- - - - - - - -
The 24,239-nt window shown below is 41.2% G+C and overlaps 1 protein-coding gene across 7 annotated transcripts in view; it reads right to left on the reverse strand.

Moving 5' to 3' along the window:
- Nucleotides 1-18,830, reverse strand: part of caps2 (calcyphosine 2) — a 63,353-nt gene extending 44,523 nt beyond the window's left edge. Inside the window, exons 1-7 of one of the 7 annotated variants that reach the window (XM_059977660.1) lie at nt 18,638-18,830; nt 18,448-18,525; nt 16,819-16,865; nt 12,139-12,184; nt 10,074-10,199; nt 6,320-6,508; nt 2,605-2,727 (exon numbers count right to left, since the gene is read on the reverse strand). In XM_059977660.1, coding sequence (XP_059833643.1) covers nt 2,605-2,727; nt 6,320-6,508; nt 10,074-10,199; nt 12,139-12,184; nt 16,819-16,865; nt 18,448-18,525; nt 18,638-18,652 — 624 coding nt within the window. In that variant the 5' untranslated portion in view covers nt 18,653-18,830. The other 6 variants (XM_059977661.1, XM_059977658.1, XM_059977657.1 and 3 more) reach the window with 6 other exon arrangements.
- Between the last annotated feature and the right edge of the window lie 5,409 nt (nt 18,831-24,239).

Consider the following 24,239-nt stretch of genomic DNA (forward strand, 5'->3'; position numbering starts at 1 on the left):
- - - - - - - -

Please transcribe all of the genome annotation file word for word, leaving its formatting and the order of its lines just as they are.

The 24,239-nt window shown below is 41.2% G+C and overlaps 1 protein-coding gene across 7 annotated transcripts in view; it reads right to left on the reverse strand.

Moving 5' to 3' along the window:
- Nucleotides 1-18,830, reverse strand: part of caps2 (calcyphosine 2) — a 63,353-nt gene extending 44,523 nt beyond the window's left edge. Inside the window, exons 1-7 of one of the 7 annotated variants that reach the window (XM_059977660.1) lie at nt 18,638-18,830; nt 18,448-18,525; nt 16,819-16,865; nt 12,139-12,184; nt 10,074-10,199; nt 6,320-6,508; nt 2,605-2,727 (exon numbers count right to left, since the gene is read on the reverse strand). In XM_059977660.1, coding sequence (XP_059833643.1) covers nt 2,605-2,727; nt 6,320-6,508; nt 10,074-10,199; nt 12,139-12,184; nt 16,819-16,865; nt 18,448-18,525; nt 18,638-18,652 — 624 coding nt within the window. In that variant the 5' untranslated portion in view covers nt 18,653-18,830. The other 6 variants (XM_059977661.1, XM_059977658.1, XM_059977657.1 and 3 more) reach the window with 6 other exon arrangements.
- Between the last annotated feature and the right edge of the window lie 5,409 nt (nt 18,831-24,239).

Consider the following 24,239-nt stretch of genomic DNA (forward strand, 5'->3'; position numbering starts at 1 on the left):